Spring is in the air, and a lot of renewed energy and focus seems to have emerged from the winter doldrums, thanks mainly to some inspiring and informative courses that people have been attending. Potdoll recently shared her notes on Thrillers, while seemingly half of the entire UK scribosphere were at Adrian Mead’s Insider Guide to Writing TV (say hello to Lucy, Good Dog, Dom, Lianne et al).
In a similar fashion, Sam Morrison, animator extraordinaire and my occasional co-writer, went along to the ‘Fund Your Feature’ event at the Watershed in Bristol. He had a good day getting insider tips and advice on how to get your first feature off the ground. He crammed his notebook with lots of useful info so this is only part one of a trilogy of Sam’s findings. Thanks, Sam!
I attended a ‘Fund Your Feature’ day in Bristol on Friday, organised by South West Screen, and thought it might interest some writers to hear what the speakers had to say about getting your feature from page to screen.
What was interesting to me was that the day, and the speakers, were mostly geared towards producers and therefore it was interesting to hear writers and directors referred to as potential obstacles as well as creative colleagues! I guess a good producer has to be pretty hard-nosed…
This is assembled from hastily scribbled notes so apologies for the slight staccato nature:
The day started with one of the best sessions, a talk from Alan Harris, a producer with Atlantic Film Group. He spoke at length about the avenues of pursuit for funding – funding from banks, private investors, and government.
Banks sometimes put up funds but they are aggressive investors and expect large returns.
Private investors are usually better to deal with but are hard to find and some will behave like a bank as well. Sometimes you will get ‘dinner party’ investors who are less aggressive about returns (often because they have invested a small amount)
Funding bodies like the Film Council also provide investment that doesn’t have the strings-attached approach of the banks but competition is obviously fierce.
Post facilities will sometimes offer to work ‘for free’ in return for a slice of the back end.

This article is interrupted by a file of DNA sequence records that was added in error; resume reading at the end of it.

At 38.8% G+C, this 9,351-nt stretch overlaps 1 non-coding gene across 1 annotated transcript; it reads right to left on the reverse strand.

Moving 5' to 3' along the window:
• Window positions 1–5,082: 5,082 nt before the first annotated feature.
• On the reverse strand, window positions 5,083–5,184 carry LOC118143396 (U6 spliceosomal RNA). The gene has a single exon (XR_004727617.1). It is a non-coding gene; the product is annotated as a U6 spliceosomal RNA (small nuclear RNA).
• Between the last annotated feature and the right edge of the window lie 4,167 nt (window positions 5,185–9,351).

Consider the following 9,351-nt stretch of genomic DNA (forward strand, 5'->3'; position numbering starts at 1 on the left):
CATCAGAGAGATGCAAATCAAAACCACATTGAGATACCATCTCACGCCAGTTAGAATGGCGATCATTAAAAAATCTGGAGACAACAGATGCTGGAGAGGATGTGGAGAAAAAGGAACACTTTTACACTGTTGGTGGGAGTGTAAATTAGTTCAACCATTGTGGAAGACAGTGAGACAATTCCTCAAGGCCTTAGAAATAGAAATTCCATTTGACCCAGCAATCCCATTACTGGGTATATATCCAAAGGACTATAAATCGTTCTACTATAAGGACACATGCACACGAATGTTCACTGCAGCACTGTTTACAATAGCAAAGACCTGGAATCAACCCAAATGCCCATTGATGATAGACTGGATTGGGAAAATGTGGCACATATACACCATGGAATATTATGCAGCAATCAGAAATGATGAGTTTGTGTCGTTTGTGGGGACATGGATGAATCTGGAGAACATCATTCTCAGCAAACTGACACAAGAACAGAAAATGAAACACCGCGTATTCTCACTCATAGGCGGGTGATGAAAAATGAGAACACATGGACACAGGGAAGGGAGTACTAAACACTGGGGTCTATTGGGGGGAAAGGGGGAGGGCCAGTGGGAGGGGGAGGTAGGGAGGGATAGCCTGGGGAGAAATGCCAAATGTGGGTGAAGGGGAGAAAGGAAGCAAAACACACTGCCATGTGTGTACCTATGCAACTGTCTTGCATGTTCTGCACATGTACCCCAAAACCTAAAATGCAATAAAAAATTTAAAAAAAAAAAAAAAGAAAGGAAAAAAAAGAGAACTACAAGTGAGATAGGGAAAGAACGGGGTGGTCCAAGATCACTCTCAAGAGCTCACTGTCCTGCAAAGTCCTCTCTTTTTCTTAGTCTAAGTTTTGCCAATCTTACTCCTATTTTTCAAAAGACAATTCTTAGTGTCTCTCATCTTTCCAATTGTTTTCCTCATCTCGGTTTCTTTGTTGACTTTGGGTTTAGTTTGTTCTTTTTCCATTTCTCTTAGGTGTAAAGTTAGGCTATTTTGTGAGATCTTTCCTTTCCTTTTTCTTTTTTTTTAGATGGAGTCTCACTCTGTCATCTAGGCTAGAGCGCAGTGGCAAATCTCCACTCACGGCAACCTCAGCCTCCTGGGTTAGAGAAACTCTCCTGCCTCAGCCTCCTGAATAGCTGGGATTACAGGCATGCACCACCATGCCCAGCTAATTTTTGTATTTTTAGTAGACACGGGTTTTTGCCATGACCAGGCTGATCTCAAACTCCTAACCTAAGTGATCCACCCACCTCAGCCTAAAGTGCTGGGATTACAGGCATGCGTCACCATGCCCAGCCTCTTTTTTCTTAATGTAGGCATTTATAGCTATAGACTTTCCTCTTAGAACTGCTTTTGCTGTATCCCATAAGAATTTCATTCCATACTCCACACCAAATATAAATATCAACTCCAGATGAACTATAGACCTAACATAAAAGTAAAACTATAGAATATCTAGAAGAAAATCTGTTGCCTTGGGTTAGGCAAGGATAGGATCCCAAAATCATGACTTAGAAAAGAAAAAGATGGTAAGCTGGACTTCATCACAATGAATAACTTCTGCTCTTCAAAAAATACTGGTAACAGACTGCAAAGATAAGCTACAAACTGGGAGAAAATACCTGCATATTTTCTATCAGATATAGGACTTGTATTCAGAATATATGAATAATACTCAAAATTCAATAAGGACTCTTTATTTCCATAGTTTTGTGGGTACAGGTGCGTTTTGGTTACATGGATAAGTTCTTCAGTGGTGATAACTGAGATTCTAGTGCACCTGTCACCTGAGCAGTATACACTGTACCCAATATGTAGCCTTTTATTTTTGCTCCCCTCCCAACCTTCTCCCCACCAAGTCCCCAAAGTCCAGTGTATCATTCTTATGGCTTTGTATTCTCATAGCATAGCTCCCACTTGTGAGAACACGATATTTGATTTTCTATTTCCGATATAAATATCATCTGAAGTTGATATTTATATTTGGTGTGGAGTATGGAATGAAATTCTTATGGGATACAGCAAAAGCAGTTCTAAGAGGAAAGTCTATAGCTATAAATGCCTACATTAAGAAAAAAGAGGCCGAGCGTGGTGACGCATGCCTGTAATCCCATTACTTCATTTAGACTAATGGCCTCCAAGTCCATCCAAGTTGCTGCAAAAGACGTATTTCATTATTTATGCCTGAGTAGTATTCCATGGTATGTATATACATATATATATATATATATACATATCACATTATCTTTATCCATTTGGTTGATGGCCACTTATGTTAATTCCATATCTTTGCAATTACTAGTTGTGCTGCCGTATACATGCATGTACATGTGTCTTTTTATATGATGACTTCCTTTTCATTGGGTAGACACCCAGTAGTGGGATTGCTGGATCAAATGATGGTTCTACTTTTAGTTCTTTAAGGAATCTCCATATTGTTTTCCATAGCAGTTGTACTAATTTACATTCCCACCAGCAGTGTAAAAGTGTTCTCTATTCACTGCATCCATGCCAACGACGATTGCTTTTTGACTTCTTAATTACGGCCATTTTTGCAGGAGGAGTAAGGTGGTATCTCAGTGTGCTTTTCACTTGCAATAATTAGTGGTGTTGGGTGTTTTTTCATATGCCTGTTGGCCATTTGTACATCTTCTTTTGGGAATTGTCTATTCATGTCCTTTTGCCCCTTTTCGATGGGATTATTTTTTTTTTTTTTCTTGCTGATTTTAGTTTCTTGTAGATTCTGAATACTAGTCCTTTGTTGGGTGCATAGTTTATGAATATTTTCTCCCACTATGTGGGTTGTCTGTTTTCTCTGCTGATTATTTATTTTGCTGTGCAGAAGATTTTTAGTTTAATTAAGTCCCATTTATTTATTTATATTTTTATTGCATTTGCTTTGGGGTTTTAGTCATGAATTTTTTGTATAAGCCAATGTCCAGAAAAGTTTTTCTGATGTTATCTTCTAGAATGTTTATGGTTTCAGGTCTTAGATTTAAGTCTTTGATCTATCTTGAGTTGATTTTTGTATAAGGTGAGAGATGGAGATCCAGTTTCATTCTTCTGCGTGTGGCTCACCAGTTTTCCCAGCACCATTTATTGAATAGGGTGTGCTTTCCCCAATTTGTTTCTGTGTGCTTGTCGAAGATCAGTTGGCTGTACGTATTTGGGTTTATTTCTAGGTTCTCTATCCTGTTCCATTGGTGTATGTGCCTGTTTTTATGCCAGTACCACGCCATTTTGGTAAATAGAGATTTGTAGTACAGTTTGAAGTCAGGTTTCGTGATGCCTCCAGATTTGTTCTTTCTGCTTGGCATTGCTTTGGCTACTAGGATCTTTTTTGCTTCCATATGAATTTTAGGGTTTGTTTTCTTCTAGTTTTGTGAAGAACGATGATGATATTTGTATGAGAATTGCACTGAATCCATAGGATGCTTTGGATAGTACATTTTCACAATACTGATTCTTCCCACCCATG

In each case the filmmaker needs to approach the potential investor with their motivations in mind rather than simply stating the excellence of the script/director/talent et cetera. Sounds obvious but apparently it’s amazing how many producers try and sell the project from the wrong angle – investors are ultimately investing for returns, not to make art.
Another topic covered was pre-sales: sales agents can give you a sales estimate of how the film will perform in different regions based on similar films’ previous box office performances and if relevant, the popularity of the cast. Though these figures are essentially ‘made up’ the importance of sales agents was covered later in the day. Feature finance was described as a lot more elusive than TV finance, where deadlines are met and agreed sums adhered to.
There was also the problem of the ‘table analogy’ – if you’re given money to build a table, and the table you build is crap, then it can at least be broken down and the respective parts used again. With film there’s no such ‘out’ and therefore it’s harder to get someone to invest in the first place precisely because of that risk.
As an opening session it was a good dose of realism for the rest of the day. Alan finished by saying one thing he hated and had a good sense for was bullshit, and it was much better to play a straight bat and be completely honest about your knowledge. He also said he didn’t welcome unsolicited scripts, especially this morning!
The second session included Alan as well as Paul Brett of Prescience Film, Sally Caplan of the Film Council, producer Gavrik Losey (son of Joseph, film buffs) and host Nick Roddick. Paul reiterated a lot of Alan’s points and said your main point of focus, immediately, must be “who is the film for?” He also recommended producers produce for television too otherwise they will ‘die early’ from the stress. After a question from the audience he said never label your film ‘arthouse’ as that will put investors off.
Sally Caplan is leader of a five-person team at the Film Council who decide what gets funding after reading submissions (though she stressed everything they consider gets shown to ‘outside readers’ as well – not sure exactly what she meant by that but was too busy writing to ask). This team have to convince the council’s funding committee that whatever they choose will make money so they’re in the same boat as the rest of us… she spoke at length about the funding the film council supplies which is loosely broken down like this:
£4m per year for the Development Fund, £2.5m of which is allocated to slate deals. To qualify for this you need a producer, sales agent and UK distributor.
£5m per year for the New Cinema Fund. This is still a development fund but in the sense that it helps develop talent – and in doing so funds films. Cinema Extreme comes from this funding and it recently contributed to the feature Red Road.
£8m per year for the Premier Fund. Less nurturing here, more like standard business practice.
Sally finished by saying that the council stay involved in productions they fund to different levels, depending on what the director wants, but they will be involved to some degree and can “step in” in exceptional circumstances.
Gavrik Losey spoke too but his points were similar to to Alan and Paul’s comments so I won’t retread them here.
Coming soon: part two of Sam’s notes…